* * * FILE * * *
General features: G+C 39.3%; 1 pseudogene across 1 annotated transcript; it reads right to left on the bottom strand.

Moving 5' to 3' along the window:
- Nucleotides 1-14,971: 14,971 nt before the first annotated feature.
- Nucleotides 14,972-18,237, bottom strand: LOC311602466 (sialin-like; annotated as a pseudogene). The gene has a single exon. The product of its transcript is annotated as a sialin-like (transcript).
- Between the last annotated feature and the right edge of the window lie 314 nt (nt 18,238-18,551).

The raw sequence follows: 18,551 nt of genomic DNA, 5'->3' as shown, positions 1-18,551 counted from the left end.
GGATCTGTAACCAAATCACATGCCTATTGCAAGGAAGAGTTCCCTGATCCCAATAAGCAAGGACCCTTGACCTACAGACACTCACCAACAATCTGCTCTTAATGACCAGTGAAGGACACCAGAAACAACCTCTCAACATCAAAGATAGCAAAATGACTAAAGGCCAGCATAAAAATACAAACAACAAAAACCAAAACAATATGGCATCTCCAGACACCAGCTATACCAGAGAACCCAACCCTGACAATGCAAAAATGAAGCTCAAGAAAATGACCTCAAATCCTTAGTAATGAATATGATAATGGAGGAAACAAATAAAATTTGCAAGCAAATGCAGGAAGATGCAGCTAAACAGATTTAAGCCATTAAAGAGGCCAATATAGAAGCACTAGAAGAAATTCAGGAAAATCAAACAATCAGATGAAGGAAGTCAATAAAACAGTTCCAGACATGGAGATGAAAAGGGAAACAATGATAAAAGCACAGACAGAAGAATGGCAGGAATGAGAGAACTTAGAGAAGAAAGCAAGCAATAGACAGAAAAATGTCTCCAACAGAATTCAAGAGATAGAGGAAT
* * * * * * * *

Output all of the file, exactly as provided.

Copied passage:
General features: G+C 39.3%; 1 pseudogene across 1 annotated transcript; it reads right to left on the bottom strand.

Moving 5' to 3' along the window:
- Nucleotides 1-14,971: 14,971 nt before the first annotated feature.
- Nucleotides 14,972-18,237, bottom strand: LOC311602466 (sialin-like; annotated as a pseudogene). The gene has a single exon. The product of its transcript is annotated as a sialin-like (transcript).
- Between the last annotated feature and the right edge of the window lie 314 nt (nt 18,238-18,551).

The raw sequence follows: 18,551 nt of genomic DNA, 5'->3' as shown, positions 1-18,551 counted from the left end.
GGATCTGTAACCAAATCACATGCCTATTGCAAGGAAGAGTTCCCTGATCCCAATAAGCAAGGACCCTTGACCTACAGACACTCACCAACAATCTGCTCTTAATGACCAGTGAAGGACACCAGAAACAACCTCTCAACATCAAAGATAGCAAAATGACTAAAGGCCAGCATAAAAATACAAACAACAAAAACCAAAACAATATGGCATCTCCAGACACCAGCTATACCAGAGAACCCAACCCTGACAATGCAAAAATGAAGCTCAAGAAAATGACCTCAAATCCTTAGTAATGAATATGATAATGGAGGAAACAAATAAAATTTGCAAGCAAATGCAGGAAGATGCAGCTAAACAGATTTAAGCCATTAAAGAGGCCAATATAGAAGCACTAGAAGAAATTCAGGAAAATCAAACAATCAGATGAAGGAAGTCAATAAAACAGTTCCAGACATGGAGATGAAAAGGGAAACAATGATAAAAGCACAGACAGAAGAATGGCAGGAATGAGAGAACTTAGAGAAGAAAGCAAGCAATAGACAGAAAAATGTCTCCAACAGAATTCAAGAGATAGAGGAAT